New gourmet market offers fresh local treats at 2001 Fleet Street

Written by on June 27, 2012 in Business, Featured - No comments

Claudette Torbey offers a sample of chocolate-covered espresso beans.

“Sampling. It’s my favorite part of going to the grocery store. You like to eat as you shop, don’t you?” says the owner of the new Fleet Street Market, a gourmet grocery that recently opened at 2001 Fleet St.

Torbey was also offering samples of tomatoes from Calvert Farms and snickerdoodles from Hamilton Bakery. The shop, still in its soft-opening phase, is already bustling with hungry customers.

First a lawyer, now a shop owner. Photo by Danielle Sweeney

The 1,100-square-foot store, with its bright, fresh-painted storefront, has the look of a boutique grocery and the vibe of a community market. That’s the combination Torbey is striving for. The Chicago transplant and former lawyer has always been involved in community work, and she wants Fleet Street Market to be a place where people come not only to shop, but also to hang out, drink coffee, and have conversations.

“A grocery store is as much about community as it is about food and convenience,” she says.

Torbey, who lives in Butchers Hill, opened the market because she needed a high quality grocery store she could walk to.

“I talked with some of my neighbors, and they wanted the same thing,” she says.

Fleet Street Market focuses on locally and regionally sourced food products, including pasture-raised eggs and pastured, free-range chickens.

Its produce and herbs currently come from a farm in Cecil County. This week’s selection includes rhubarb, asparagus, fennel, squash, tomatoes, and peppers, among about 20 offerings.

The market’s grocery inventory reads like a list of who’s who in the Baltimore-area food scene—from Cherry Glen Farm cheeses to Infused Spreads jams to Vann’s Spices and Zeke’s Coffee. Torbey also has fresh bread delivered daily from Hamilton Bakery, a well-regarded artisanal bakery in Northeast Baltimore. The current selection from Hamilton includes baguettes, fig-anise-walnut loaves, and its famous focaccia—sold whole or by the wedge. “We are also the only grocery store that carries Ostrowski’s of Washington St. sausages,” Torbey adds with pride.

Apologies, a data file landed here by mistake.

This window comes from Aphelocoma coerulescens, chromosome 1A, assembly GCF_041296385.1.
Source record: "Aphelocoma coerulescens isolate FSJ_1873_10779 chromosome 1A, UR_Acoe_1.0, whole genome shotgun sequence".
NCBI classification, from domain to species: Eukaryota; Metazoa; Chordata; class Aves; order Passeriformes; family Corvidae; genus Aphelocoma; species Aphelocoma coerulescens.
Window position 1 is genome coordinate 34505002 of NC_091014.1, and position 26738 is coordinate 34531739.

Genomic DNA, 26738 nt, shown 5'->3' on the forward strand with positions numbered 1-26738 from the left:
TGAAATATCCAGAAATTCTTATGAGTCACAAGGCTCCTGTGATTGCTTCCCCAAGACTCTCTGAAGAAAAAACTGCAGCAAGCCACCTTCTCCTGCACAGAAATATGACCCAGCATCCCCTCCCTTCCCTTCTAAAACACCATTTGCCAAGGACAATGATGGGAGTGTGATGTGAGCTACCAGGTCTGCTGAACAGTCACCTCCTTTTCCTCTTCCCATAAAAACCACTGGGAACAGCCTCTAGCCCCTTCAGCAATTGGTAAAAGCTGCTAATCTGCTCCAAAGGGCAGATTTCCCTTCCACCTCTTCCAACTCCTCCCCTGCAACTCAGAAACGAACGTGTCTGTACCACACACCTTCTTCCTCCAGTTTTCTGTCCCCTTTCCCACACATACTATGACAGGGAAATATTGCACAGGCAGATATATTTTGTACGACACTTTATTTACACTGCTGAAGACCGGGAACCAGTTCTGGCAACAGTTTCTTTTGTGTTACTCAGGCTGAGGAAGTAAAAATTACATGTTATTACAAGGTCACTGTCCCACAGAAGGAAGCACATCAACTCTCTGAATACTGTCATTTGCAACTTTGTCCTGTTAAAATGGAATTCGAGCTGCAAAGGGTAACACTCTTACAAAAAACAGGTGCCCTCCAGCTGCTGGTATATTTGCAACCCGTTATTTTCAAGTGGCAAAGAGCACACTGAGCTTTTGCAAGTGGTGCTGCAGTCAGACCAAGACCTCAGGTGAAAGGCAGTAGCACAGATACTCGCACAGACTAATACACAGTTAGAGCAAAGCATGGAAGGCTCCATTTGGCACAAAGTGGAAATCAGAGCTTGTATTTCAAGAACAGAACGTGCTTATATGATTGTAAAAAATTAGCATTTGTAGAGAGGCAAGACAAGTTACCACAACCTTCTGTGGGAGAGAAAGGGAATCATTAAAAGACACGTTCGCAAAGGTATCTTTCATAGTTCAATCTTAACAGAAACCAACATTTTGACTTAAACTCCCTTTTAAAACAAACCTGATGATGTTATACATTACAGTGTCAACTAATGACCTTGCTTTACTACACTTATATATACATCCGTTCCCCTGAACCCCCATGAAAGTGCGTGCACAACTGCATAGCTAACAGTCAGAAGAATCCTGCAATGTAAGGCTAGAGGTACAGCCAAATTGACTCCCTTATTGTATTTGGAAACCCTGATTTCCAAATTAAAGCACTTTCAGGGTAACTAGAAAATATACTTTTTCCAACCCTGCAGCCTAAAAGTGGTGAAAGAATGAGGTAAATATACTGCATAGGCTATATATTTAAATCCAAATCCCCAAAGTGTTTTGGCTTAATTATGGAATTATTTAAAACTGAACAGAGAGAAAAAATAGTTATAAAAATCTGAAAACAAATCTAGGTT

While Fleet Street’s focus is on natural foods, is also stocks staples like sugar, bacon, and hot dog buns, and goodies, like chocolate bars and grown-up sodas, Torbey clarifies.

It also sells a growing variety of prepared foods, such as sushi from Sticky Rice in Fells Point.

“We will soon have brewed and iced coffee, and a weekend baker will make scones and cinnamon rolls for us. For now, we’re adding arugula-turkey-and brie sandwiches and chopped salads,” Torbey says.

Fleet Street Market’s neighbors are excited to have a high-quality, locally focused market close by.

“I’m thrilled to have a more diverse retail mix,” says Meghan Rockwood, manager of Fashion Attic, a high-end women’s consignment store across the street. “Their storefront is also very attractive.”

Likewise, Nicole Daley, owner of Hanger Alley, a boutique a few doors down from the market, has been in the store almost every day since it opened. Daley says it’s great to have a shop close by for lunch and snacks. “This week, I had Sticky Rice sushi and Tate’s macadamia nut cookies. They are pure evil—so delicious.”

Torbey plans to have a grand opening for the store on Saturday, July 14. For now, Fleet Street Market is open seven days a week, 10:00 a.m. to 8:00 p.m. during the week, and 9 a.m. to 7:00 p.m. on weekends. It will soon have wifi and a few tables.

by Danielle Sweeney

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